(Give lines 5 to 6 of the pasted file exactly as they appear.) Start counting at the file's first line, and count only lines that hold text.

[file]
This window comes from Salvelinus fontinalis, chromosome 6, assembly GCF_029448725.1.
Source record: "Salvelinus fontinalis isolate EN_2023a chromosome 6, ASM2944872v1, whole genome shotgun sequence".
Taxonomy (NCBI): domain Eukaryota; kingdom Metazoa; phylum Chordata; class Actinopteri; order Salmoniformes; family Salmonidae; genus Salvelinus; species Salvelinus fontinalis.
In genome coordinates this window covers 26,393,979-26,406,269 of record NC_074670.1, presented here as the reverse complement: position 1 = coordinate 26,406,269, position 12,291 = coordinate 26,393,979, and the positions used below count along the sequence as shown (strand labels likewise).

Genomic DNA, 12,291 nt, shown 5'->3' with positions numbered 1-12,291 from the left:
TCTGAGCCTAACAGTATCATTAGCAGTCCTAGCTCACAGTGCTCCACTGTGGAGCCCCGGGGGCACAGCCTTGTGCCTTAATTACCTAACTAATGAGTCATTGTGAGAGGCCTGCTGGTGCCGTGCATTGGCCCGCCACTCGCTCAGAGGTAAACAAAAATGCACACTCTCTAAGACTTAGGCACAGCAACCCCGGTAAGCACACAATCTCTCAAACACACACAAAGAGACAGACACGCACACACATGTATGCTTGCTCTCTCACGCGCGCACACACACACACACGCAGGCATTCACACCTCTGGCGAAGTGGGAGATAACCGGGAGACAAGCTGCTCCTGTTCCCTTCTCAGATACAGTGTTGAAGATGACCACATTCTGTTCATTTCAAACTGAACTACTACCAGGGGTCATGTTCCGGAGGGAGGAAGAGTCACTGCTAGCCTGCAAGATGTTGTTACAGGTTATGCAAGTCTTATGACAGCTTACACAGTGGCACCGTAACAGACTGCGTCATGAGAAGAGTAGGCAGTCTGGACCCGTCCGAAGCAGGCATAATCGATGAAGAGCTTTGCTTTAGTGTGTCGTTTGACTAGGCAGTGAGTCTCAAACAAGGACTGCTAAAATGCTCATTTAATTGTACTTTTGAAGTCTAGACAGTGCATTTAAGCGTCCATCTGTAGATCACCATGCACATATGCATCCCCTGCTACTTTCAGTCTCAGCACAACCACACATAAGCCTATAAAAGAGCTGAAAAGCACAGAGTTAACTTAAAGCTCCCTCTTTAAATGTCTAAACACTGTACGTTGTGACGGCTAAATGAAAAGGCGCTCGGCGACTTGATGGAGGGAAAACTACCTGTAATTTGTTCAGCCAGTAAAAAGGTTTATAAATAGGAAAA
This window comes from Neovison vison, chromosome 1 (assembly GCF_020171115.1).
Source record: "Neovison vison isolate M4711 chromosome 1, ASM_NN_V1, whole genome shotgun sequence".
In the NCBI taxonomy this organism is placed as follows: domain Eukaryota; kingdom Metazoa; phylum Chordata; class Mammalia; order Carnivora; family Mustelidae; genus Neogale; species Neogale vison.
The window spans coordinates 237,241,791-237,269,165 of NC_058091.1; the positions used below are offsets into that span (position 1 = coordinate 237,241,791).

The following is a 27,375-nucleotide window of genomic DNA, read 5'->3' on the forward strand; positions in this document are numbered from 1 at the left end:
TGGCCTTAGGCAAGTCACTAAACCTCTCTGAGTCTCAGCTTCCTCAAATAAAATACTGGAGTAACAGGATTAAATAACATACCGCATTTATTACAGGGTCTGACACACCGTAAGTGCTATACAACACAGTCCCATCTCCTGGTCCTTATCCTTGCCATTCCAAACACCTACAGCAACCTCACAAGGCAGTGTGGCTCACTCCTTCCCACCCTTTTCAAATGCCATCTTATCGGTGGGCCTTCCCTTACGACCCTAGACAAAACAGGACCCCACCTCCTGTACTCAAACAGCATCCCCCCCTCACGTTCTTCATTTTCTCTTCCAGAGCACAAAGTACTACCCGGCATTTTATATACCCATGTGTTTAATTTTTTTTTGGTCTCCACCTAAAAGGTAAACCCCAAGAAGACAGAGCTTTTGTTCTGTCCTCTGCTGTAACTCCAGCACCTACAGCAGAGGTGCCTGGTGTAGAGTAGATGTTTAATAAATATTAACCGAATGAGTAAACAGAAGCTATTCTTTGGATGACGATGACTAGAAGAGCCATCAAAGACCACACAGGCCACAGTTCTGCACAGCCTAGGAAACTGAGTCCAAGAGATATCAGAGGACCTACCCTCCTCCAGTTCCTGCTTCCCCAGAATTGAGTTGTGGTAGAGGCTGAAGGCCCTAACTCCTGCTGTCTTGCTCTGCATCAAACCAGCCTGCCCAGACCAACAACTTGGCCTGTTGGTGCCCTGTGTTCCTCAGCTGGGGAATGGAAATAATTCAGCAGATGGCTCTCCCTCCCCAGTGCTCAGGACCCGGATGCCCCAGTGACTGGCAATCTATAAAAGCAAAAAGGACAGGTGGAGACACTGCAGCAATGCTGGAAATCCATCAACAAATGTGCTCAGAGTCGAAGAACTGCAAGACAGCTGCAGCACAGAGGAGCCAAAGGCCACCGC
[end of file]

Genomic DNA, 12,291 nt, shown 5'->3' with positions numbered 1-12,291 from the left:
TCTGAGCCTAACAGTATCATTAGCAGTCCTAGCTCACAGTGCTCCACTGTGGAGCCCCGGGGGCACAGCCTTGTGCCTTAATTACCTAACTAATGAGTCATTGTGAGAGGCCTGCTGGTGCCGTGCATTGGCCCGCCACTCGCTCAGAGGTAAACAAAAATGCACACTCTCTAAGACTTAGGCACAGCAACCCCGGTAAGCACACAATCTCTCAAACACACACAAAGAGACAGACACGCACACACATGTATGCTTGCTCTCTCACGCGCGCACACACACACACACGCAGGCATTCACACCTCTGGCGAAGTGGGAGATAACCGGGAGACAAGCTGCTCCTGTTCCCTTCTCAGATACAGTGTTGAAGATGACCACATTCTGTTCATTTCAAACTGAACTACTACCAGGGGTCATGTTCCGGAGGGAGGAAGAGTCACTGCTAGCCTGCAAGATGTTGTTACAGGTTATGCAAGTCTTATGACAGCTTACACAGTGGCACCGTAACAGACTGCGTCATGAGAAGAGTAGGCAGTCTGGACCCGTCCGAAGCAGGCATAATCGATGAAGAGCTTTGCTTTAGTGTGTCGTTTGACTAGGCAGTGAGTCTCAAACAAGGACTGCTAAAATGCTCATTTAATTGTACTTTTGAAGTCTAGACAGTGCATTTAAGCGTCCATCTGTAGATCACCATGCACATATGCATCCCCTGCTACTTTCAGTCTCAGCACAACCACACATAAGCCTATAAAAGAGCTGAAAAGCACAGAGTTAACTTAAAGCTCCCTCTTTAAATGTCTAAACACTGTACGTTGTGACGGCTAAATGAAAAGGCGCTCGGCGACTTGATGGAGGGAAAACTACCTGTAATTTGTTCAGCCAGTAAAAAGGTTTATAAATAGGAAAA